Sunday, November 27, 2011

Eating Gandhi

This Thanksgiving we did something different.  We ordered a "happy" turkey from a sustainable farm named 3 Sisters on near-by Whidbey Island.  I thought the place was run by three nuns who branched out when Catholic Church membership dropped.
 
The Husband was horrified when I told him we'd be paying $8 a pound (instead of the usual 59 cents a pound), and his razor-sharp mind calculated that the price tag for this year's bird toted up to almost $100.  Before he could get too wound up with his standard rhetoric about our place at the low end of the "99%" I quickly countered with, "How could we possibly go wrong buying a 'happy' turkey raised by nuns"?

Two days later, when the purchased bird was delivered by a friend, we all peered into the special bag she plopped onto the kitchen floor.  Shock rippled through the group.

"He looks like Gandhi," my friend pointed out.  He was skinny, with long slender legs and a small breast.  At that moment, Gandhi was the name bestowed upon this year's Thanksgiving fowl, and I began to seriously wonder about this whole buy local sustainable living issue.  I knew nothing about it, but decided to delve in with an open mind and learn.  Buying Gandhi was my first experience.

The bottom line, in spite of our trepidations and outlandish expenditure, Gandhi (former member of the Heritage breed) was the most delicious, moist turkey any of us have ever tasted.  Even the granddaughters, who rarely eat more than a tablespoon of meat lest they risk gaining an ounce of weight, had two helpings of turkey.  We were all thankful for Gandhi.  Read the rest of the story here.

Latest Leeks on Skagit County Assessor
The new Deputy Assessor (and former Revaluation Auditor for the Washington State Department of Revenue Property Tax Division), R. C. Cavazos, hired by Assessor Don Munks, will reportedly not begin work until December 5.  Is he on vacation, or tidying up loose ends on his last job?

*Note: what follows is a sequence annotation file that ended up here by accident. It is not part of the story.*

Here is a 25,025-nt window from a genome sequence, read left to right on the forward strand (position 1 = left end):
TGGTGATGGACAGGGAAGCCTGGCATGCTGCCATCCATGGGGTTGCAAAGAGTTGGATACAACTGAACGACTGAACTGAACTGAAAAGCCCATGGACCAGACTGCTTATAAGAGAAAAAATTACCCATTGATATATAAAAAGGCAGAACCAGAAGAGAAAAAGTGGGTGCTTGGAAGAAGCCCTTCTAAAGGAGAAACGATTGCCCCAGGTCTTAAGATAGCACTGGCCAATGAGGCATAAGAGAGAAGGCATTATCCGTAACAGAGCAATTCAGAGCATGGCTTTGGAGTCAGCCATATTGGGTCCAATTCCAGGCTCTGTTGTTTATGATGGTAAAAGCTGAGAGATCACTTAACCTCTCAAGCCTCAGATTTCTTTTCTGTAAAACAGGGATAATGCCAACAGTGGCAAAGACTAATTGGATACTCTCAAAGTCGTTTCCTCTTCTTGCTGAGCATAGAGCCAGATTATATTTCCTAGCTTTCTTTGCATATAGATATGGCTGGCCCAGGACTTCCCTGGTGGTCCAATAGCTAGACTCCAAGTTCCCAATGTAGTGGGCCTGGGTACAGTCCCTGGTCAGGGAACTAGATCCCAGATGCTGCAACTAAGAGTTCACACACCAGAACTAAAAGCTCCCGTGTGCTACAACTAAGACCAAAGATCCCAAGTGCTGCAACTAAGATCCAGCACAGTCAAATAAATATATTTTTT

Skagit Leeks found the selection of Mr. Cavazos "irregular" and worth an email (expressing a citizen's concern) to Will Honea, the Chief Civil Deputy Prosecuting Attorney in Skagit County.  Mr. Honea's response stated he thought Mr. Munks' selection was "great" and this situation reminded him of an episode in the current popular NBC sitcom "Parks and Recreation" which apparently had a similar story line.

A Letter to the Editor, written by Cathy Scott of Bow, WA, titled "Tax assessments flawed," was published in the November 27 issue of the Skagit Valley Herald.  Ms. Scott's letter referred to a November 20 front page story about the issue (basing home values on foreclosures and short sales) that concerned her, titled "Dropping in Value."

The interesting thing is Cathy Scott is absolutely correct in being concerned about the issue as reported in the paper, since the Assessor's Office does not, in fact, base home values on foreclosures and short sales.  So it seems to Skagit Leeks that we have two potential sources of incorrect information here:  (1) either our County Assessor, Don Munks, does not seem to know how his office operates, or (2) our newspaper, the Skagit Valley Herald, appears to print stories without verifying their accuracy.

Could it possibly be both?

What are we citizens and taxpayers supposed to think about this situation?  Read the whole story here.

5 comments:

  1. Heritage breeds are definitely better, they've been bred for distinctiveness rather than for conformity. Glad you had such an enjoyable Thanksgiving

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  2. Sounds like Gandhi turned out quite well.

    Now how long do you think the Deputy Tax Assessor will need to be brined and roasted?

    (loved your post. Keep up the great work)

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  3. Sounds like Gandhi was well worth the cost (although my husband would have had an absolute hissy fit if I had come home with him).

    As to the Deputy Assessor, it is very possible that he is serving his two weeks' notice at his previous job, which would explain the delay. The newspaper article sounds far more bothersome to me. I am a stickler about accuracy in news reporting; an article like that would be warranting a phone call to the editor asking why something so blatantly wrong was allowed to be printed.

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  4. How's come us Bunns did not get a nice stuffed and roasted carrot?

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